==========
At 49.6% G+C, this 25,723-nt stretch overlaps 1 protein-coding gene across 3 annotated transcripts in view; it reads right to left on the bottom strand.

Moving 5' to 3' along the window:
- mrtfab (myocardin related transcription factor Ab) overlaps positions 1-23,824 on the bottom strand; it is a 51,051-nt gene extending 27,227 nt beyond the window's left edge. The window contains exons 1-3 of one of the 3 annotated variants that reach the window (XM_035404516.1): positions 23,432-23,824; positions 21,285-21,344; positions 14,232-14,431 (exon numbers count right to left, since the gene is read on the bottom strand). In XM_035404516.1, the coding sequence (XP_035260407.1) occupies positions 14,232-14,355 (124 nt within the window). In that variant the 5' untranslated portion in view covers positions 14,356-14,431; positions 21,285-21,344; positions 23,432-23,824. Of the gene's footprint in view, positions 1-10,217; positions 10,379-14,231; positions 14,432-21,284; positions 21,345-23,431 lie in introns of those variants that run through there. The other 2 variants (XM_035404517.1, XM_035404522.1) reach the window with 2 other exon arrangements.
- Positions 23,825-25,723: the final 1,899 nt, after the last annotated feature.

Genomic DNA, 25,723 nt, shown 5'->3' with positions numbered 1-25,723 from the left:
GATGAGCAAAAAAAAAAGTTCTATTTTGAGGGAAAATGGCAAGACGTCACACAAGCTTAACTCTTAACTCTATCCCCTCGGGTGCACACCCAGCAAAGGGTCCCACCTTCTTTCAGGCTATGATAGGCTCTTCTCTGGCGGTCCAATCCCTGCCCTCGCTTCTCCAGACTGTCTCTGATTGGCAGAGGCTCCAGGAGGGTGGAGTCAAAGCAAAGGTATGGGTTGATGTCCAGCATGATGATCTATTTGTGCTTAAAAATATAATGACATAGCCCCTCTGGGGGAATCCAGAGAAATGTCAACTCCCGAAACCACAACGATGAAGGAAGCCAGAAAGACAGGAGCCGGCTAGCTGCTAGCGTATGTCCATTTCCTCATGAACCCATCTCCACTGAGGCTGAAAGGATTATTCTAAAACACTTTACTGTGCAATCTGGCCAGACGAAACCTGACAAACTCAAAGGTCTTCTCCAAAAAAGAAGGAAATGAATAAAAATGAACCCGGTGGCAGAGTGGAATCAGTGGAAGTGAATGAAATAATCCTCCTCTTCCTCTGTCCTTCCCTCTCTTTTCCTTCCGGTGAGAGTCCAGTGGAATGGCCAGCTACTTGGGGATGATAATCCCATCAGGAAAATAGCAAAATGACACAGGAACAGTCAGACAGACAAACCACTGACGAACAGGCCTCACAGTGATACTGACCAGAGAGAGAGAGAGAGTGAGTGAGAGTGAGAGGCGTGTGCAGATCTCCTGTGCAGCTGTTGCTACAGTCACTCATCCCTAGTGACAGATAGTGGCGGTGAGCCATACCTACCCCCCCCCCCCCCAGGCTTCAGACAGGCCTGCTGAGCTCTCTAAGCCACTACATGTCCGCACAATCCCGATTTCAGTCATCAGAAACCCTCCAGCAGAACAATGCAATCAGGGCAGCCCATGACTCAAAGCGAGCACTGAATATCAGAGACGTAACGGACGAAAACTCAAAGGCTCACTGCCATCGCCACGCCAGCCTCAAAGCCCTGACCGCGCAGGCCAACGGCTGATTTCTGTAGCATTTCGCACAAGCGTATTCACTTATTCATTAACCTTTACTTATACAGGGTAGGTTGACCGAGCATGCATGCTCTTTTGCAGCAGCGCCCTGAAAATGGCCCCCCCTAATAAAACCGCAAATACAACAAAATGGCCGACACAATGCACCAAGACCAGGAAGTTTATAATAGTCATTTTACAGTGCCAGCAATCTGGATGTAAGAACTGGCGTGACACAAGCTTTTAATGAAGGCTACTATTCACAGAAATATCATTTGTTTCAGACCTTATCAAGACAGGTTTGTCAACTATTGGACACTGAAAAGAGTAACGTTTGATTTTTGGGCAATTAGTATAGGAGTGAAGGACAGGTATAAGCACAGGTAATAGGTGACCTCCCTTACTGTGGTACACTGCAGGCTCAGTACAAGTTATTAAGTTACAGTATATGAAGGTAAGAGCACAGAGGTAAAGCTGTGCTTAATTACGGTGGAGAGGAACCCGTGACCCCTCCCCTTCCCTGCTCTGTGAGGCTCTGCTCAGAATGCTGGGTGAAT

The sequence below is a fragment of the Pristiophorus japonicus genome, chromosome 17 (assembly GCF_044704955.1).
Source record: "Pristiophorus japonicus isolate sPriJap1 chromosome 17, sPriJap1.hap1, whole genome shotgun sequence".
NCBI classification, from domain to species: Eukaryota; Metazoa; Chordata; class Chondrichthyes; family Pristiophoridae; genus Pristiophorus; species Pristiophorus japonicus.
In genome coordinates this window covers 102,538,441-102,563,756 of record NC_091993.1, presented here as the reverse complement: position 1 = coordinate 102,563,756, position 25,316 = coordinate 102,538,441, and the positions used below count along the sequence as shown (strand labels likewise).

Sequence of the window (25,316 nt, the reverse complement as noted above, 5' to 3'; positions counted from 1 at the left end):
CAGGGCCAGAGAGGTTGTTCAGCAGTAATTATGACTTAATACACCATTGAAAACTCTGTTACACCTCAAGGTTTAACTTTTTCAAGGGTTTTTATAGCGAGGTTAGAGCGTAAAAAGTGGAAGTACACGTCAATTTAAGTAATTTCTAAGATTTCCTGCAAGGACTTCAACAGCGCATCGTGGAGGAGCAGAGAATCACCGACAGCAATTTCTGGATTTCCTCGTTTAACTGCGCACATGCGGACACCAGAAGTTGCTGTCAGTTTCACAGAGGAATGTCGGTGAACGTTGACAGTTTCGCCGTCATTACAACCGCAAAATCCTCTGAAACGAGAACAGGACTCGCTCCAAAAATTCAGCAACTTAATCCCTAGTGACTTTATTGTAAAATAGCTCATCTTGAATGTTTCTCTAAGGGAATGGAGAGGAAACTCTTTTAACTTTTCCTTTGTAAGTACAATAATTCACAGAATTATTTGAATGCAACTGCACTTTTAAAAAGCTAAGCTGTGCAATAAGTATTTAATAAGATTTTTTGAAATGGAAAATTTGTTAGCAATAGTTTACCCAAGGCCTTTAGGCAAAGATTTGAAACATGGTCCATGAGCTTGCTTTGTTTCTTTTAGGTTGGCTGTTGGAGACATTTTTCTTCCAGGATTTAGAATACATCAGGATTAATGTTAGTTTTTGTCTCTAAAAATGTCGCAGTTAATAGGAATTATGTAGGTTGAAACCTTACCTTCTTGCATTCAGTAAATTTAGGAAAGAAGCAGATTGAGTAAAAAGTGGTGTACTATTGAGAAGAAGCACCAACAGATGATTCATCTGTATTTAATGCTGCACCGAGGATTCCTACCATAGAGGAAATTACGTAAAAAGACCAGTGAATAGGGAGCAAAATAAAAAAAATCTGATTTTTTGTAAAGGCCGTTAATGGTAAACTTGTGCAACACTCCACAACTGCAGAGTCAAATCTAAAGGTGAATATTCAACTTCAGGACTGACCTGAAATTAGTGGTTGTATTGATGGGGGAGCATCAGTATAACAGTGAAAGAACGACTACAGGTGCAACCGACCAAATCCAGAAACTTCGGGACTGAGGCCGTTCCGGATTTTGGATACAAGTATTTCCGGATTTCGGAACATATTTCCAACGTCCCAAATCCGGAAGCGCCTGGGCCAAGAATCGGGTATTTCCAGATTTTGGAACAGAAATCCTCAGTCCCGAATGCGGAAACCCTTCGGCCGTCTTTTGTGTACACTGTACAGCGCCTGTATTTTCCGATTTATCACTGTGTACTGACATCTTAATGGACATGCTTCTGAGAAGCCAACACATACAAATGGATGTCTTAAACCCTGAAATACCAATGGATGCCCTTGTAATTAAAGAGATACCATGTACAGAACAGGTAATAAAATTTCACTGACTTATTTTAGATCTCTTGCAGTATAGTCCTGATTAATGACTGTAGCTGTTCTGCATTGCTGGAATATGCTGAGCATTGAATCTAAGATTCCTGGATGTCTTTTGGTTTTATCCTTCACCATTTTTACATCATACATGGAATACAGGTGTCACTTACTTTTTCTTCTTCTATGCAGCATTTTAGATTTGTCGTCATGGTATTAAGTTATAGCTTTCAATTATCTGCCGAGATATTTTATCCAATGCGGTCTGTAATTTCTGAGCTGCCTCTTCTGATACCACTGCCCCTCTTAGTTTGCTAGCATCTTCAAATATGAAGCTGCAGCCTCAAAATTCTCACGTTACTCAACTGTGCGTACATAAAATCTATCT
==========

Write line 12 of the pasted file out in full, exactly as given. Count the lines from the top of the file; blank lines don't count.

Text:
CAGGGCCAGAGAGGTTGTTCAGCAGTAATTATGACTTAATACACCATTGAAAACTCTGTTACACCTCAAGGTTTAACTTTTTCAAGGGTTTTTATAGCGAGGTTAGAGCGTAAAAAGTGGAAGTACACGTCAATTTAAGTAATTTCTAAGATTTCCTGCAAGGACTTCAACAGCGCATCGTGGAGGAGCAGAGAATCACCGACAGCAATTTCTGGATTTCCTCGTTTAACTGCGCACATGCGGACACCAGAAGTTGCTGTCAGTTTCACAGAGGAATGTCGGTGAACGTTGACAGTTTCGCCGTCATTACAACCGCAAAATCCTCTGAAACGAGAACAGGACTCGCTCCAAAAATTCAGCAACTTAATCCCTAGTGACTTTATTGTAAAATAGCTCATCTTGAATGTTTCTCTAAGGGAATGGAGAGGAAACTCTTTTAACTTTTCCTTTGTAAGTACAATAATTCACAGAATTATTTGAATGCAACTGCACTTTTAAAAAGCTAAGCTGTGCAATAAGTATTTAATAAGATTTTTTGAAATGGAAAATTTGTTAGCAATAGTTTACCCAAGGCCTTTAGGCAAAGATTTGAAACATGGTCCATGAGCTTGCTTTGTTTCTTTTAGGTTGGCTGTTGGAGACATTTTTCTTCCAGGATTTAGAATACATCAGGATTAATGTTAGTTTTTGTCTCTAAAAATGTCGCAGTTAATAGGAATTATGTAGGTTGAAACCTTACCTTCTTGCATTCAGTAAATTTAGGAAAGAAGCAGATTGAGTAAAAAGTGGTGTACTATTGAGAAGAAGCACCAACAGATGATTCATCTGTATTTAATGCTGCACCGAGGATTCCTACCATAGAGGAAATTACGTAAAAAGACCAGTGAATAGGGAGCAAAATAAAAAAAATCTGATTTTTTGTAAAGGCCGTTAATGGTAAACTTGTGCAACACTCCACAACTGCAGAGTCAAATCTAAAGGTGAATATTCAACTTCAGGACTGACCTGAAATTAGTGGTTGTATTGATGGGGGAGCATCAGTATAACAGTGAAAGAACGACTACAGGTGCAACCGACCAAATCCAGAAACTTCGGGACTGAGGCCGTTCCGGATTTTGGATACAAGTATTTCCGGATTTCGGAACATATTTCCAACGTCCCAAATCCGGAAGCGCCTGGGCCAAGAATCGGGTATTTCCAGATTTTGGAACAGAAATCCTCAGTCCCGAATGCGGAAACCCTTCGGCCGTCTTTTGTGTACACTGTACAGCGCCTGTATTTTCCGATTTATCACTGTGTACTGACATCTTAATGGACATGCTTCTGAGAAGCCAACACATACAAATGGATGTCTTAAACCCTGAAATACCAATGGATGCCCTTGTAATTAAAGAGATACCATGTACAGAACAGGTAATAAAATTTCACTGACTTATTTTAGATCTCTTGCAGTATAGTCCTGATTAATGACTGTAGCTGTTCTGCATTGCTGGAATATGCTGAGCATTGAATCTAAGATTCCTGGATGTCTTTTGGTTTTATCCTTCACCATTTTTACATCATACATGGAATACAGGTGTCACTTACTTTTTCTTCTTCTATGCAGCATTTTAGATTTGTCGTCATGGTATTAAGTTATAGCTTTCAATTATCTGCCGAGATATTTTATCCAATGCGGTCTGTAATTTCTGAGCTGCCTCTTCTGATACCACTGCCCCTCTTAGTTTGCTAGCATCTTCAAATATGAAGCTGCAGCCTCAAAATTCTCACGTTACTCAACTGTGCGTACATAAAATCTATCT